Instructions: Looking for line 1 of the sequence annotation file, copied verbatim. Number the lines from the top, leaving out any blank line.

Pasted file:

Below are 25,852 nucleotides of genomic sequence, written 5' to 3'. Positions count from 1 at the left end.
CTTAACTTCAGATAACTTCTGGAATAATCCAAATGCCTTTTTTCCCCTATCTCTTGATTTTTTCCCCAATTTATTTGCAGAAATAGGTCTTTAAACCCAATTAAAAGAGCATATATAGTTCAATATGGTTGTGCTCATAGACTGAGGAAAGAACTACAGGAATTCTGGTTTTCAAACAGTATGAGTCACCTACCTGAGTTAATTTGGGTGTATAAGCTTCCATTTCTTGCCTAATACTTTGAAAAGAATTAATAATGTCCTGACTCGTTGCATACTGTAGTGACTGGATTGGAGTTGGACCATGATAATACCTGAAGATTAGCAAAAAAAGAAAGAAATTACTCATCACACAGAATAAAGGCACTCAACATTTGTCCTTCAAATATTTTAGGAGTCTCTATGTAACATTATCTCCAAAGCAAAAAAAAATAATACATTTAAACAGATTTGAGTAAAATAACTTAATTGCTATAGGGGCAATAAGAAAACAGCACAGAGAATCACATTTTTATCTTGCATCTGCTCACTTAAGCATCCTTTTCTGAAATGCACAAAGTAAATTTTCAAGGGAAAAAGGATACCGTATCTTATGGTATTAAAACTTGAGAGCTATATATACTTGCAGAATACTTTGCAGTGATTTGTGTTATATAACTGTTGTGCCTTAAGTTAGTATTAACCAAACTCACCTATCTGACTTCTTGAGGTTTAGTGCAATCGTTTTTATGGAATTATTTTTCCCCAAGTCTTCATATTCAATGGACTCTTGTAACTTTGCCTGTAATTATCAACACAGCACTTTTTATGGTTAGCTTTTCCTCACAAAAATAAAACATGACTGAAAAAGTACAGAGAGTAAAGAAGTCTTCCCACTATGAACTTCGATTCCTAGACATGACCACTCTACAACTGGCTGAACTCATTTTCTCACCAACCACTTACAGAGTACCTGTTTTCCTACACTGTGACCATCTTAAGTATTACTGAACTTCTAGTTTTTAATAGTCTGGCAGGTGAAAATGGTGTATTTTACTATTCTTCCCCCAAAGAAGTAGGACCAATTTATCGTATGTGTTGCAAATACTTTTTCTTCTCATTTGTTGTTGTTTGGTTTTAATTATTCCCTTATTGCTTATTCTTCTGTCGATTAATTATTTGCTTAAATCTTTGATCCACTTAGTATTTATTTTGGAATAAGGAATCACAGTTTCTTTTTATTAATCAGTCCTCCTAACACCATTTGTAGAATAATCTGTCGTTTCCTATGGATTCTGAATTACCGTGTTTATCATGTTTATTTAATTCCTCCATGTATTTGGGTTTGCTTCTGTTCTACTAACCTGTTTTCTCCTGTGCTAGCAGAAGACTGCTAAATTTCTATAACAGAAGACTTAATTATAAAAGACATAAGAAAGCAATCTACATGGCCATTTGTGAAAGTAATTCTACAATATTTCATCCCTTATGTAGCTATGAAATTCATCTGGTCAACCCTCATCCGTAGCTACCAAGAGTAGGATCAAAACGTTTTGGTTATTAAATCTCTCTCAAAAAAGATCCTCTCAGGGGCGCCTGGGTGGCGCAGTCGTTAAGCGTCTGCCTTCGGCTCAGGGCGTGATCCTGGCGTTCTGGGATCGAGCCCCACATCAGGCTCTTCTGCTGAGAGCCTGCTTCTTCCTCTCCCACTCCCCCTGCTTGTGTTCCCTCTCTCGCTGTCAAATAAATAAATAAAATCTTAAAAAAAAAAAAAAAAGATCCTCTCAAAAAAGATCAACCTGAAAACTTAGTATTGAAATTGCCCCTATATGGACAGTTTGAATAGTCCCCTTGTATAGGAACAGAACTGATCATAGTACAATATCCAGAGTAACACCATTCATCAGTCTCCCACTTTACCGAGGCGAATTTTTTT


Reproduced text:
Below are 25,852 nucleotides of genomic sequence, written 5' to 3'. Positions count from 1 at the left end.